Use The Force, Luke

Don’t get me wrong: Faith does work wonders. Faith can effect medical marvels. We can use faith to become better people. There’s no denying the power of prayer. However, faith without works is dead (James 2:20) and once we start using faith to do anything that it wasn’t intended for, it automatically constitutes an abuse of religion. Faith only acts as a motivator. Motivation is not the same as action or common sense. Even though one is driven to subscribe to their beliefs because of how they feel and not because it makes sense, it doesn’t excuse their preventing it from becoming the end purpose of their actions instead of the facilitator for greater things. 

Everybody (including atheists) needs faith. Atheists can’t categorically prove what they believe to be true. They’re only making a highly educated guess. Their contention is basically that theists are making a less educated guess – which is why all such contentions amount to nothing more than a debate about semantics. However, it’s still a guess and both parties still require faith to assume what they believe to be true. However, if one is a theist, there is a more powerful urge to turn that faith into the final cause for their life. This is how religion becomes more convoluted with man made institutions, rituals and practices instead of the teachings that it was meant to impart. If you are religious, faith is not the final cause of your current existence. It is the functional cause of the next.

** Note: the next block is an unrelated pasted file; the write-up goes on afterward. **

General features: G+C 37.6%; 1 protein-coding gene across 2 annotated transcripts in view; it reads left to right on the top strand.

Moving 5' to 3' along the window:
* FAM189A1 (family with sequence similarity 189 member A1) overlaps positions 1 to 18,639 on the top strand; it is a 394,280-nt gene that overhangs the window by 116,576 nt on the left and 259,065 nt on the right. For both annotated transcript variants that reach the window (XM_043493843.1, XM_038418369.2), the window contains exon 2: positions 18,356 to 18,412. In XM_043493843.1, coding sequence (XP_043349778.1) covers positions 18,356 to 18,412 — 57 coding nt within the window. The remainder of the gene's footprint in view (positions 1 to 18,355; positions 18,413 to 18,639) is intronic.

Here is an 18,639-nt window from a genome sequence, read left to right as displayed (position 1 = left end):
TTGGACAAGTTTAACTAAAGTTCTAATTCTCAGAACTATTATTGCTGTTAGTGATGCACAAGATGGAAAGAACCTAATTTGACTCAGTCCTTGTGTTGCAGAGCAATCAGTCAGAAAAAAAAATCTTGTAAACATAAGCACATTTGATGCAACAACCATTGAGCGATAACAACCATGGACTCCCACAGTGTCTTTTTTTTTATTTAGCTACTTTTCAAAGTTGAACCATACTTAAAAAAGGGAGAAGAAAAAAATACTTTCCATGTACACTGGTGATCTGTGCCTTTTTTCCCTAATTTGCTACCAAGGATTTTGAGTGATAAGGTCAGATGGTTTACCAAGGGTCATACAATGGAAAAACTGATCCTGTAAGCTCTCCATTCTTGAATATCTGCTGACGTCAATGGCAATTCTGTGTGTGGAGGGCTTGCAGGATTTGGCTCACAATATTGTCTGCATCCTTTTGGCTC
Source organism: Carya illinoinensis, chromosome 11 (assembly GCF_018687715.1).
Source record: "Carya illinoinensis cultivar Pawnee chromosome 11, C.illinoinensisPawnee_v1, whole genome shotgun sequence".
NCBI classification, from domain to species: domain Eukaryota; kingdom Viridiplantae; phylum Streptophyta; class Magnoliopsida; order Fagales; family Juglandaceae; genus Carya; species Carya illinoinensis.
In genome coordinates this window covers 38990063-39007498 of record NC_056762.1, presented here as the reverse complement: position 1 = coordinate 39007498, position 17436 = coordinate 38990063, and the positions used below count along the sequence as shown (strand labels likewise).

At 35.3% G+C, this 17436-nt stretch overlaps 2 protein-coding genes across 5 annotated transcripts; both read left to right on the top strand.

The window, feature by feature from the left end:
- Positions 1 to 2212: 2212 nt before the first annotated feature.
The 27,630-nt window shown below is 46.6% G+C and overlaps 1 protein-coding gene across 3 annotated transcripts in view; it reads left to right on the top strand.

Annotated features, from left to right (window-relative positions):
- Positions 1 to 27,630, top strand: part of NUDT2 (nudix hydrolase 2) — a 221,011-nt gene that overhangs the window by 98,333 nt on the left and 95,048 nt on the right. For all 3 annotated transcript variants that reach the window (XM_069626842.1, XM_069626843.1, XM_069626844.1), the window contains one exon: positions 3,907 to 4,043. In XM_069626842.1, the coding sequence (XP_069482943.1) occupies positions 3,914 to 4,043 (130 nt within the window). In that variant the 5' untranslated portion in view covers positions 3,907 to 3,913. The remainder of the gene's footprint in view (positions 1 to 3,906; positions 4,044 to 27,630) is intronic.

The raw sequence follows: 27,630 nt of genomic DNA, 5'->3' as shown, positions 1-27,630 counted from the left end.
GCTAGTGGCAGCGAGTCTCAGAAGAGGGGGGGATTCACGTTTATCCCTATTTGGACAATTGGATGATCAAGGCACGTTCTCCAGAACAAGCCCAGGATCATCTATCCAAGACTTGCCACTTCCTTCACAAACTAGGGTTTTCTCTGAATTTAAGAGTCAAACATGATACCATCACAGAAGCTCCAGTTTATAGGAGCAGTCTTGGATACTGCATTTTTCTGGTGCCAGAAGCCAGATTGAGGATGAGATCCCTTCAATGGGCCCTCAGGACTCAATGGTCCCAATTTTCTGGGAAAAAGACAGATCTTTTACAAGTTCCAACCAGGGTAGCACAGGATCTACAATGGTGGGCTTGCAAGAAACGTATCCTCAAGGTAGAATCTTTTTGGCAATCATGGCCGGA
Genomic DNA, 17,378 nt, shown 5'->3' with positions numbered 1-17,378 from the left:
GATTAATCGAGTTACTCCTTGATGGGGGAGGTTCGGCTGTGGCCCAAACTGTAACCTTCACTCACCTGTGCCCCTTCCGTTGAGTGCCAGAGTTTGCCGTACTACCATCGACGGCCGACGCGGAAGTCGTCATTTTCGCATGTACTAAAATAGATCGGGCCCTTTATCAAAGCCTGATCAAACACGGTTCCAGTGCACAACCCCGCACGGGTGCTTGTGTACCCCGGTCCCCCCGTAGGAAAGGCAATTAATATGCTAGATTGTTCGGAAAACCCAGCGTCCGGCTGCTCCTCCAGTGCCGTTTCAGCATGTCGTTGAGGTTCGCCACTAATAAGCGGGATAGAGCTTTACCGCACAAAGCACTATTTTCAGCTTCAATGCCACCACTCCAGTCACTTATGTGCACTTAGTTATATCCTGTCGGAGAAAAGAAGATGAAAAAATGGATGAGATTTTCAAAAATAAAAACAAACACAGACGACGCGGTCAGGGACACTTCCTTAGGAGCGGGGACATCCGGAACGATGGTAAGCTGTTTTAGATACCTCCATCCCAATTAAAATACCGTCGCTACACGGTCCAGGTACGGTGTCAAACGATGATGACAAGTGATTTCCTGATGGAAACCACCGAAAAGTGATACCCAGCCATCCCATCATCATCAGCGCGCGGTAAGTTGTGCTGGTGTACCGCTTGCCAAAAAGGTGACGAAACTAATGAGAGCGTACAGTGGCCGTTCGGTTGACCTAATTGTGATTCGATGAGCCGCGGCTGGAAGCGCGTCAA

Irrespective of what you choose to believe, your religion of choice is meant to impart a way of life for sustainable well being. Whether your end goal is 72 virgins or eternal life, it doesn’t mean that your religion should become an emotional lean post, a means of oppression, a cause for laziness or a weapon of mass distraction. If your faith has become any of these things (or worse), then it has lost its usefulness both to you and your fellow man and you would be far better off without it. Being religious doesn’t mean that you no longer need common sense. Even though Luke Skywalker used the force, if he wasn’t pointing in the general direction of that hole in the Death Star, he’d still have missed. Think about that.

Can I get an amen?